Andrew is a syndicated writer and an editor with New America Media, a short story writer, and a frequent radio commentator. His essays have appeared in dozens of newspapers across the country, including the New York Times, The LA Times, and the San Francisco Chronicle. Andrew has won multiple lit...
Tay had no point of view, of course. As a piece of software it reflected the conversation in virtual space. Which is why it quickly went from an innocent robot to a blatant racist chatbot in less than a day and had to be taken offline. The killing of Tay was a blip in the news but it says volumes about America at the dawn of the millennia. For a generation or so now, hate speech has found fertile ground in cyberspace, where rage, resentment and fear are uninhibitedly expressed.
You may not think Asian Americans need help getting into college. After all, they have one of the highest college attendance rates in the country. But Asian Americans are expected to be among the major beneficiaries of the new Kindergarten to College pilot program, which will make San Francisco the first city in the country to give college savings accounts to children entering its public schools.
Let me tell you a story. Once upon a time in a village full of ninjas there lived an orphan named Naruto. When he was born, the chief of the village sealed a powerful and malevolent spirit of a nine-tailed fox inside the child's belly. Whenever Naruto loses control of his emotions, the fox takes over and wreaks havoc. Naruto knows tragedy intimately.
Muck Rack makes it simple to find people, tweets, or articles that mention any name, keyword, company, hashtag etc. We've compiled this guide to help you make the most of your search.
Selecting a term
Start searching tweets, articles from media outlets, articles mentioned in tweets, journalists'
names, titles and bios with some suggested searches:
Companies or Topics (e.g. iPhone, Microsoft)
Phrases (e.g. "cloud computing") — use quotes to keep the terms together
Twitter handles (e.g. @username) — returns those who have mentioned or replied to
Names (e.g. "David Pogue")
Hashtags (e.g. #sxsw, #london2012)
Bio details (e.g. vegan, Olympics, father)
Muck Rack's Advanced Search allows for many boolean operators.
Find results that mention multiple specified terms, use AND or
+. For example, ensure each result contains both Elon Musk and Mark Zuckerberg by
searching Obama AND Romney or Obama + Romney.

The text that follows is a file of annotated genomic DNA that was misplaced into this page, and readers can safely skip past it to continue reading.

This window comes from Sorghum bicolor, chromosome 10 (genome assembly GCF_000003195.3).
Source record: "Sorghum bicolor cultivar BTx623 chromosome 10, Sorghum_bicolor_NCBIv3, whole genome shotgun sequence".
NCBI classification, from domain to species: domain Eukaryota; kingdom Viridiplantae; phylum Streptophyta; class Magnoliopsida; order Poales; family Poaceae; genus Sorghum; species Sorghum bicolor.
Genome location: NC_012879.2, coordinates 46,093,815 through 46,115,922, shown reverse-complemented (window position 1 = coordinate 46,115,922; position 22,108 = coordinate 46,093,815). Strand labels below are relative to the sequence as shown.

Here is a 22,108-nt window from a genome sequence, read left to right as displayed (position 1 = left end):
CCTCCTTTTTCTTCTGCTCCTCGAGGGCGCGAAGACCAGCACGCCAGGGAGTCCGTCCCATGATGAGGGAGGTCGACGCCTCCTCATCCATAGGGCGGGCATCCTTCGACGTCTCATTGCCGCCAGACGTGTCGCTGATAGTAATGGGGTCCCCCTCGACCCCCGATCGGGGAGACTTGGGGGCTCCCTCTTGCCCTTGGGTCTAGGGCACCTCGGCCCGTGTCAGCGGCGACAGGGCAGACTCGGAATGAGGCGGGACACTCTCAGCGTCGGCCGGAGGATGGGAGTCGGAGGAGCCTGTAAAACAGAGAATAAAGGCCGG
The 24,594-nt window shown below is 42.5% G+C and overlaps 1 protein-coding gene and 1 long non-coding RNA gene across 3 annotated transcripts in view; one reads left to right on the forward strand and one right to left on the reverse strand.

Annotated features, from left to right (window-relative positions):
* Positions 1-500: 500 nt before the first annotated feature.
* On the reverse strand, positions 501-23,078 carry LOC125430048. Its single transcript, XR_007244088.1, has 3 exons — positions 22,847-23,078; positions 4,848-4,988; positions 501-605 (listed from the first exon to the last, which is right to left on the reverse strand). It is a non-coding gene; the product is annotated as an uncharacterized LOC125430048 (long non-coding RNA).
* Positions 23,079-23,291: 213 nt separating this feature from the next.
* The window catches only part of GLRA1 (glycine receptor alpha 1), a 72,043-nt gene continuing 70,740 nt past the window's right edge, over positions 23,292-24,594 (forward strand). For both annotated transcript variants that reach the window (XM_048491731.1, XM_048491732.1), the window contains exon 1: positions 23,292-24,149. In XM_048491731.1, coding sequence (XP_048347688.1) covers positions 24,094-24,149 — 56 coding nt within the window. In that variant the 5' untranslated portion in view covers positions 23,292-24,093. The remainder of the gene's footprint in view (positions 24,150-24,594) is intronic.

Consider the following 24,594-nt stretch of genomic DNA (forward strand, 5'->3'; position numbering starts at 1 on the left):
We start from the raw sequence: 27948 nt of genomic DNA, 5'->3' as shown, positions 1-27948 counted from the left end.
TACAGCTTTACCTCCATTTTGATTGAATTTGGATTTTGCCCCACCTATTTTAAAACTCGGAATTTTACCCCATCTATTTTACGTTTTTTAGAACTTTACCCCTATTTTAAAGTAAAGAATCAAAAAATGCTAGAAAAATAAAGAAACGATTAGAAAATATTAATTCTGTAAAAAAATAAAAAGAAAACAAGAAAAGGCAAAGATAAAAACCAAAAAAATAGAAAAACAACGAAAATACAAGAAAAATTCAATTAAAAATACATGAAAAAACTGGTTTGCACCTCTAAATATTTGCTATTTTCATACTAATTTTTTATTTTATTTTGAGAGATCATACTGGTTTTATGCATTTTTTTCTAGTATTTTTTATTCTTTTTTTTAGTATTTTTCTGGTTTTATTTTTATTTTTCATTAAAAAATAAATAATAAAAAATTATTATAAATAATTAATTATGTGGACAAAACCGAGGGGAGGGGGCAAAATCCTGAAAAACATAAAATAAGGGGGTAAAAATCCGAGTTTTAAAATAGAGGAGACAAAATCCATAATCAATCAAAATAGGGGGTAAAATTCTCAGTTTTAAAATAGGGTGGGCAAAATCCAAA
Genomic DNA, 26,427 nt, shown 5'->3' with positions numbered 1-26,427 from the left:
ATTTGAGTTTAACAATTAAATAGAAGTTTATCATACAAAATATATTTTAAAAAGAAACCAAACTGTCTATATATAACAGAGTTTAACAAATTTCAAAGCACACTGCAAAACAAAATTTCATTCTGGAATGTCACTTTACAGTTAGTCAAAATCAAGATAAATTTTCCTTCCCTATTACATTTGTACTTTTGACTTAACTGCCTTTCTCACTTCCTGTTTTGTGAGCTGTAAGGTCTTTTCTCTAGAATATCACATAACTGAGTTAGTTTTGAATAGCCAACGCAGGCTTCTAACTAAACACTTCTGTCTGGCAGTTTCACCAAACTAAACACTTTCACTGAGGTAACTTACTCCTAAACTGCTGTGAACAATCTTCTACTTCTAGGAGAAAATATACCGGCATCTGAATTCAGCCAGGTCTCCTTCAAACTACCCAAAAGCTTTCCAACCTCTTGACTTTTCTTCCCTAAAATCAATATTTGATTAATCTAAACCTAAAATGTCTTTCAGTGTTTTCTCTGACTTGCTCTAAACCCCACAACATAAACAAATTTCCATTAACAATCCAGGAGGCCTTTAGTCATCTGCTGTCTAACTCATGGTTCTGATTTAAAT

Use the operators OR or , to broaden your search when you'd like either of
multiple terms to appear in results. (This is the default behavior of our search when no operators
are used.) For example, search for democrat OR republican to find results that refer to
Democrats and/or Republicans.
Use NOT or - to subtract results from your search. For
example, searching Disney will yield results about the Walt Disney Company as well as Walt Disney
World Resort. To exclude mentions of Disney World, search for Disney -World or Disney
When using one of these operators with a phrase, enclose it in quotation marks. For example, you can
find results about smartphones excluding Apple's iPhone 4S by searching smartphone -"iPhone
Exact case matching or punctuation
If you're searching for a brand name or keyword that relies on specific punctuation marks or capitalization, you can
find results that match your exact query by adding matchcase: before the keyword you're searching for, like matchcase:E*TRADE .
Use parentheses to separate multiple
boolean phrases. For example, to find journalists talking about having fun in Disney World or
Disneyland, search for ("disney world" OR disneyland) AND fun.
An asterisk can be used to search for any variation of a root word truncated by the asterisk. For example, searching for admin* will return results for administrator, administration, administer, administered, etc.
A near operator is an AND operator where you can control the distance between the words. You can vary the distance the near operation uses by adding a forward slash and number (between 0-99) such as strawberries NEAR/10 "whipped cream", which means the strawberries must exist within 10 words of "whipped cream".